By Brian Evans, Campaigner for Amnesty International USA's Death Penalty Abolition Campaign.
The European nation of Denmark is about to embark on executions in a big way. Danish pharmaceutical company Lundbeck has sold pentobarbital to four of the most prolific executing states in the U.S.: Mississippi, Ohio, Oklahoma, and Texas. These states already have, and will continue to use, Lundbeck's product for executions. Pentobarbital is emerging as the replacement for sodium thiopental, which was once the drug used in all lethal injections in the U.S., but now has become increasingly hard to get.
Campaigners in Europe have attempted to convince Lundbeck to prevent the drug from winding up in U.S. execution facilities. Lundbeck has objected, verbally, to the use of its product in executions, telling the New York Times, "This is fully against what we stand for. We are in the business of improving people's lives." But so far Lundbeck has not taken any effective action.
Campaigns to limit exports of sodium thiopental, the drug pentobarbital is replacing, have been successful, albeit after several states already acquired a supply (one state, Georgia, has had its supply confiscated by the DEA). The UK has banned the drug's export to the U.S. for executions, and an Italian factory ceased production of the drug entirely. Governments in Austria and Germany have preemptively warned pharmaceutical companies in their respective countries not to allow sodium thiopental to be exported to the U.S. for executions.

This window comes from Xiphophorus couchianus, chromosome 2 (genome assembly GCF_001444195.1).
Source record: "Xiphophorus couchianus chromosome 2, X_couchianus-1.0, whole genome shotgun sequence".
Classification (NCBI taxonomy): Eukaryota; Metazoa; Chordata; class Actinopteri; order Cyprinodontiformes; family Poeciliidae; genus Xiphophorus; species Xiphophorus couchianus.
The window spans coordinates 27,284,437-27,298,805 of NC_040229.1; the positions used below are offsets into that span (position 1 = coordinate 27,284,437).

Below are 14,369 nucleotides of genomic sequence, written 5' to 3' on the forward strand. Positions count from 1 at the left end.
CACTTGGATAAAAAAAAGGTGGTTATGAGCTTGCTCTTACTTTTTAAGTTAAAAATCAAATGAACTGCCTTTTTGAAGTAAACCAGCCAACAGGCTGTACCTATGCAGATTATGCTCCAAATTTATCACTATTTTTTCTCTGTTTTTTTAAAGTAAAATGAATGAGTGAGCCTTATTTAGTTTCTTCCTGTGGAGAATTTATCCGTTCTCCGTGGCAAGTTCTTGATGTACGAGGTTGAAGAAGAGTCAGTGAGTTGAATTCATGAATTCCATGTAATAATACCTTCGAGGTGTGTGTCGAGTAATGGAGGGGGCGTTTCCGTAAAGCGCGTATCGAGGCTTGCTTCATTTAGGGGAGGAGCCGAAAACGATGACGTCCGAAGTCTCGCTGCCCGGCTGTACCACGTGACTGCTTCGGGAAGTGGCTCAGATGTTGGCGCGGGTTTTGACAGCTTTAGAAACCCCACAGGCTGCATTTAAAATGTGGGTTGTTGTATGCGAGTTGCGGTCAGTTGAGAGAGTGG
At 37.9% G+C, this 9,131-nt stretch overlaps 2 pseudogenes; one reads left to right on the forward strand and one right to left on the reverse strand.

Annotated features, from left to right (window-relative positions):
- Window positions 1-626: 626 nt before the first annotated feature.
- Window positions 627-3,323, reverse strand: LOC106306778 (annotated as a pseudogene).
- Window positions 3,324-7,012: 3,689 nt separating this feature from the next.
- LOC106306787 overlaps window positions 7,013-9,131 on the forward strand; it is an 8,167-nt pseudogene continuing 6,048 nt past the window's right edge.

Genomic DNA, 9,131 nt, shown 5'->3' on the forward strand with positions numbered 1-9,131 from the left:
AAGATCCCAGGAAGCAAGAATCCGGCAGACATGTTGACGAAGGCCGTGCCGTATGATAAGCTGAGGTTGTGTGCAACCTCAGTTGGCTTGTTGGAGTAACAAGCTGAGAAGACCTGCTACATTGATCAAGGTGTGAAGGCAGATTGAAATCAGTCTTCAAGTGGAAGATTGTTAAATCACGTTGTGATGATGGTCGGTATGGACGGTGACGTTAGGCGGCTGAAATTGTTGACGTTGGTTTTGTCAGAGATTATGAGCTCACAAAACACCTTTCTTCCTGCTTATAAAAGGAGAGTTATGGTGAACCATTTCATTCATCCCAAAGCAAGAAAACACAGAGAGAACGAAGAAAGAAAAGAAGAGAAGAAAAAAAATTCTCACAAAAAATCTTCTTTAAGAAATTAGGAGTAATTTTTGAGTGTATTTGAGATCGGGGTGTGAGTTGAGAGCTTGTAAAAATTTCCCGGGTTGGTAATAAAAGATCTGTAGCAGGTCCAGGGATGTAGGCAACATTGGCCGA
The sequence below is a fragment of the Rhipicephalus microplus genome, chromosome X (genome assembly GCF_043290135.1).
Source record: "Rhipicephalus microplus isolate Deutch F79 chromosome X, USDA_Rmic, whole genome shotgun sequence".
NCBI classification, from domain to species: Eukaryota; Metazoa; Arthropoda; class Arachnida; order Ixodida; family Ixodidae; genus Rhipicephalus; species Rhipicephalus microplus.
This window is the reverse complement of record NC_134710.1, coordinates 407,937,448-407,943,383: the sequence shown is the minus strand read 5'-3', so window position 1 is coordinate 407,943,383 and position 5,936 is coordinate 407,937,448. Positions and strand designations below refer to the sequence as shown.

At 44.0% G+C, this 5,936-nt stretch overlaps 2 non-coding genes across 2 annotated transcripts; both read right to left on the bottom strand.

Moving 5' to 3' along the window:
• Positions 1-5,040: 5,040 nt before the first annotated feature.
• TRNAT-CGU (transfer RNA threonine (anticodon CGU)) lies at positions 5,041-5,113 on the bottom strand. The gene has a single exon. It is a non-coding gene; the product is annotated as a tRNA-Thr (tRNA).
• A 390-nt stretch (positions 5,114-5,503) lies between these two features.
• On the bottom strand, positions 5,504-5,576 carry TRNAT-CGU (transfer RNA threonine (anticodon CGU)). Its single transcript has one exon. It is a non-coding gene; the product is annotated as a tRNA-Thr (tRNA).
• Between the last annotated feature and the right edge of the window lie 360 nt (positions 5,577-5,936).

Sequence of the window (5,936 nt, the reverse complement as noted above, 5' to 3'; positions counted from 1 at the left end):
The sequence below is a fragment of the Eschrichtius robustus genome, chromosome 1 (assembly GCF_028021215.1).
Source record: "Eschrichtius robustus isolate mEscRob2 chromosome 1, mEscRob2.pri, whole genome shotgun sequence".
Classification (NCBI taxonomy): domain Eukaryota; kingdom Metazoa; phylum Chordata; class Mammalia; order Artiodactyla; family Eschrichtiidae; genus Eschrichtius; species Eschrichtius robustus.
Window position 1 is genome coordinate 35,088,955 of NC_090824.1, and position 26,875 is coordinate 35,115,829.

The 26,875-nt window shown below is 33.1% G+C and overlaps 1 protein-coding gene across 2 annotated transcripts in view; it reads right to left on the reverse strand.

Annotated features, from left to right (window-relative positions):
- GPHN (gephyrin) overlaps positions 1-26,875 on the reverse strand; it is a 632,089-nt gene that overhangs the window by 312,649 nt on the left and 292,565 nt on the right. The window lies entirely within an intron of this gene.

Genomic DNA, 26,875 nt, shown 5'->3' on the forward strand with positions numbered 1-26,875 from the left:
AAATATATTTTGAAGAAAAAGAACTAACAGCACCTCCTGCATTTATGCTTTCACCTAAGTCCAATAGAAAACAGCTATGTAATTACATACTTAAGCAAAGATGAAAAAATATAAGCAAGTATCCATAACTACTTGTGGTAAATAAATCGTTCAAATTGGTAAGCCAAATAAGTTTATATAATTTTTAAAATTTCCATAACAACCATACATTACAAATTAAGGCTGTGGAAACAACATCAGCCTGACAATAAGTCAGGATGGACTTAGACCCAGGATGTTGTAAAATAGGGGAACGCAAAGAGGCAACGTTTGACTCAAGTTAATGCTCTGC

It remains to be seen if Denmark and Lundbeck will ultimately restrict the export of pentobarbital.
Sodium thiopental is a general anesthetic used in surgical procedures. Pentobarbital is used for controlling epilepsy. Life-saving, life-improving drugs, in both cases. Restricting their availability will do harm to the quality of legitimate health care in the U.S.
I've written before about the degrading nature of the death penalty; about how deliberately killing human beings violates our most basic values and thus degrades and damages everyone involved. That ordinary Americans in need of medical care might suffer because some states insist on killing prisoners is yet more evidence of that.